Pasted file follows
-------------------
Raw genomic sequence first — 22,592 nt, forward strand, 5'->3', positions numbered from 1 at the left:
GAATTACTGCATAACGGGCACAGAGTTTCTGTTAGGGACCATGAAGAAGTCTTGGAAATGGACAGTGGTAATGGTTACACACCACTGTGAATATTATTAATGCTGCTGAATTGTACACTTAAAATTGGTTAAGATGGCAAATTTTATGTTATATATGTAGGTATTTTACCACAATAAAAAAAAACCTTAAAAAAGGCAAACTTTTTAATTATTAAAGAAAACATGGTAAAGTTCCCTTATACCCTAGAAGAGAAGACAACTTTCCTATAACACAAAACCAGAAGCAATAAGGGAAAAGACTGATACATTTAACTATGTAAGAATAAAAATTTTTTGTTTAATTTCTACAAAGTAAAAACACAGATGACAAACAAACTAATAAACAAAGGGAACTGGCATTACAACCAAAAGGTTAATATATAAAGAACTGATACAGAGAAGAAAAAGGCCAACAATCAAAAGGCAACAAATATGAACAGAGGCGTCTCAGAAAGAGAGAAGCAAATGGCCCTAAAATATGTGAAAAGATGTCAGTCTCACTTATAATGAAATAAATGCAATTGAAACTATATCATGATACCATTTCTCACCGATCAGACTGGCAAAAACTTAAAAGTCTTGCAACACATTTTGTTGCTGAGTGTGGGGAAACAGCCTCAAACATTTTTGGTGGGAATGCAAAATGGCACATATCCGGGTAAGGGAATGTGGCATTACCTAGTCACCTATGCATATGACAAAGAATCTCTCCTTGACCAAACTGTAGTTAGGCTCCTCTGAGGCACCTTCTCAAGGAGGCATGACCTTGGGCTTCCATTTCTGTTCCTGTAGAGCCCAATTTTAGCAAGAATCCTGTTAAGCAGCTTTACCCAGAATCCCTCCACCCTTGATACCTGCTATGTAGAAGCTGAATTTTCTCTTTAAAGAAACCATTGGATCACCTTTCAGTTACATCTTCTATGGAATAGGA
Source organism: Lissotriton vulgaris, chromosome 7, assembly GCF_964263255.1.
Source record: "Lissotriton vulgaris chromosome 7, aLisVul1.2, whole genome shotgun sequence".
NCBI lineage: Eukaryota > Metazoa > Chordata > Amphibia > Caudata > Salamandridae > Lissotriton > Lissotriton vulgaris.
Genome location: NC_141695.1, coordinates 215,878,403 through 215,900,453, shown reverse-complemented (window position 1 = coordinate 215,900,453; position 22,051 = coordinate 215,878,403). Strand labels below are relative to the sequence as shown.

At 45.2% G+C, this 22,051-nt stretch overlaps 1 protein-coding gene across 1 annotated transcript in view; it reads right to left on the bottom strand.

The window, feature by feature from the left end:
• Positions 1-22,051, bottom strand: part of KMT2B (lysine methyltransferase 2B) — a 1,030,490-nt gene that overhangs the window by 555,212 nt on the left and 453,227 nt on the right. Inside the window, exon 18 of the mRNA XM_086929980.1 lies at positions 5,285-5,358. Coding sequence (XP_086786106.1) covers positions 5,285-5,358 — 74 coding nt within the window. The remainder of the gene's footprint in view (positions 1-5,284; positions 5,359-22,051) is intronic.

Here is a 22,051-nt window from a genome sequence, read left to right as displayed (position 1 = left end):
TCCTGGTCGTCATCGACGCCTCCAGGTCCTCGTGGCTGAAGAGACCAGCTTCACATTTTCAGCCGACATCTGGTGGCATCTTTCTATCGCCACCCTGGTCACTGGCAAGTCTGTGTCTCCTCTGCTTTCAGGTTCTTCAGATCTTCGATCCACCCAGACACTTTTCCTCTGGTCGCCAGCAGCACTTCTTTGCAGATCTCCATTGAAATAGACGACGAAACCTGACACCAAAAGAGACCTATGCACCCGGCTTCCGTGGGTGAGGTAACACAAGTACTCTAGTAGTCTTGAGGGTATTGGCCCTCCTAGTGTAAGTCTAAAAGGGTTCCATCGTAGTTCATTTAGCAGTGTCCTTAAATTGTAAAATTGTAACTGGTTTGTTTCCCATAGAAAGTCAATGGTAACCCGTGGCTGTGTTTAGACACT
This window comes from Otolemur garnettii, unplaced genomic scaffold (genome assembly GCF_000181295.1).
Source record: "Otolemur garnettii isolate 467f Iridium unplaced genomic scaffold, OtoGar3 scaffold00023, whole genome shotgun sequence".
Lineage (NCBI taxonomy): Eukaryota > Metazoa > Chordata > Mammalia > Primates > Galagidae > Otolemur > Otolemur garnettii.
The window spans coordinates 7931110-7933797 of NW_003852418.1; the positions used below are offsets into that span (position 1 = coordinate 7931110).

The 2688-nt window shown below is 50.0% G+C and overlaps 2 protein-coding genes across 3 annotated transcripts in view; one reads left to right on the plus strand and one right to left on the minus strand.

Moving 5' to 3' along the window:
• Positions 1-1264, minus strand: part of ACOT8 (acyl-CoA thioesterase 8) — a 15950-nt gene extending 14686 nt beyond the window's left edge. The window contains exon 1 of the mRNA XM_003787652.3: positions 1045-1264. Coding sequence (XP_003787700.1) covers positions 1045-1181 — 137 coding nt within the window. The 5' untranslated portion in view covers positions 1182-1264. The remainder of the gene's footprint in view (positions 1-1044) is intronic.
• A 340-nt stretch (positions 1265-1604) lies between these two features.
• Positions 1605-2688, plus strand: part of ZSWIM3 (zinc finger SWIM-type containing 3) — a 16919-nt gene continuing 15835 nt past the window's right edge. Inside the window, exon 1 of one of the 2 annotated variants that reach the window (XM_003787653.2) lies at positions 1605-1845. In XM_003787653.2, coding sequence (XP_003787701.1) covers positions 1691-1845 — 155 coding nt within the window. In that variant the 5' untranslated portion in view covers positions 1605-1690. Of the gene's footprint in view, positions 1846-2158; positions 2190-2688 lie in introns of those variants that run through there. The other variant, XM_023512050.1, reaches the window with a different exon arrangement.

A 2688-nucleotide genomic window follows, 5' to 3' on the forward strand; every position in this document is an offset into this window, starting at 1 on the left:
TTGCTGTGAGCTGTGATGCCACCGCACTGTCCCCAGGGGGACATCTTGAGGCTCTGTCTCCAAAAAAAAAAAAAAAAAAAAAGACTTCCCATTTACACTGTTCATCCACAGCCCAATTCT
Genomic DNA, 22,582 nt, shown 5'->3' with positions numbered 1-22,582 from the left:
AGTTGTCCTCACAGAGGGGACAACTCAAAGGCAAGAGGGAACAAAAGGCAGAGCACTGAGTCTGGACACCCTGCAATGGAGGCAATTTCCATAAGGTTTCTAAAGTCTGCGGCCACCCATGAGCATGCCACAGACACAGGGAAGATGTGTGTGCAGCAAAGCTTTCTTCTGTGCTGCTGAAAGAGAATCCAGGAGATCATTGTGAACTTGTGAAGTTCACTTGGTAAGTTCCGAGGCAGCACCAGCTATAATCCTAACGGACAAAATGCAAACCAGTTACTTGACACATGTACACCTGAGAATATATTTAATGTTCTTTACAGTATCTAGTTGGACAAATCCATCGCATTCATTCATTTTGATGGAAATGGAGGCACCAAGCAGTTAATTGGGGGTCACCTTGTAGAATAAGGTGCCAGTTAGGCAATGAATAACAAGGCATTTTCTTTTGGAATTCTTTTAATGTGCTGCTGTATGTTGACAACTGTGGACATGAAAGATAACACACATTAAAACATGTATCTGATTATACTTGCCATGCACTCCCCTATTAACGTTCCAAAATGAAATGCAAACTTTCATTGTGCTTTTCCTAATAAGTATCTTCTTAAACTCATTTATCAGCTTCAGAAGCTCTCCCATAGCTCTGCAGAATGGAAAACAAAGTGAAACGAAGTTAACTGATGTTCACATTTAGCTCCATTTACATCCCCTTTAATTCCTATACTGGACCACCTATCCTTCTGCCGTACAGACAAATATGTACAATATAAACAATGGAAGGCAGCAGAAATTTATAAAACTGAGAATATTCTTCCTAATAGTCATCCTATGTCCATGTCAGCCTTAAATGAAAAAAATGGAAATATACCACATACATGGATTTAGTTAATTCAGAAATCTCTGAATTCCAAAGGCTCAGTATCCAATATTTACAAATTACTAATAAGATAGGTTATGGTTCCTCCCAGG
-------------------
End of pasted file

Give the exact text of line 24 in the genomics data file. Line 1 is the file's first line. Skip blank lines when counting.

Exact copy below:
AGTTGTCCTCACAGAGGGGACAACTCAAAGGCAAGAGGGAACAAAAGGCAGAGCACTGAGTCTGGACACCCTGCAATGGAGGCAATTTCCATAAGGTTTCTAAAGTCTGCGGCCACCCATGAGCATGCCACAGACACAGGGAAGATGTGTGTGCAGCAAAGCTTTCTTCTGTGCTGCTGAAAGAGAATCCAGGAGATCATTGTGAACTTGTGAAGTTCACTTGGTAAGTTCCGAGGCAGCACCAGCTATAATCCTAACGGACAAAATGCAAACCAGTTACTTGACACATGTACACCTGAGAATATATTTAATGTTCTTTACAGTATCTAGTTGGACAAATCCATCGCATTCATTCATTTTGATGGAAATGGAGGCACCAAGCAGTTAATTGGGGGTCACCTTGTAGAATAAGGTGCCAGTTAGGCAATGAATAACAAGGCATTTTCTTTTGGAATTCTTTTAATGTGCTGCTGTATGTTGACAACTGTGGACATGAAAGATAACACACATTAAAACATGTATCTGATTATACTTGCCATGCACTCCCCTATTAACGTTCCAAAATGAAATGCAAACTTTCATTGTGCTTTTCCTAATAAGTATCTTCTTAAACTCATTTATCAGCTTCAGAAGCTCTCCCATAGCTCTGCAGAATGGAAAACAAAGTGAAACGAAGTTAACTGATGTTCACATTTAGCTCCATTTACATCCCCTTTAATTCCTATACTGGACCACCTATCCTTCTGCCGTACAGACAAATATGTACAATATAAACAATGGAAGGCAGCAGAAATTTATAAAACTGAGAATATTCTTCCTAATAGTCATCCTATGTCCATGTCAGCCTTAAATGAAAAAAATGGAAATATACCACATACATGGATTTAGTTAATTCAGAAATCTCTGAATTCCAAAGGCTCAGTATCCAATATTTACAAATTACTAATAAGATAGGTTATGGTTCCTCCCAGG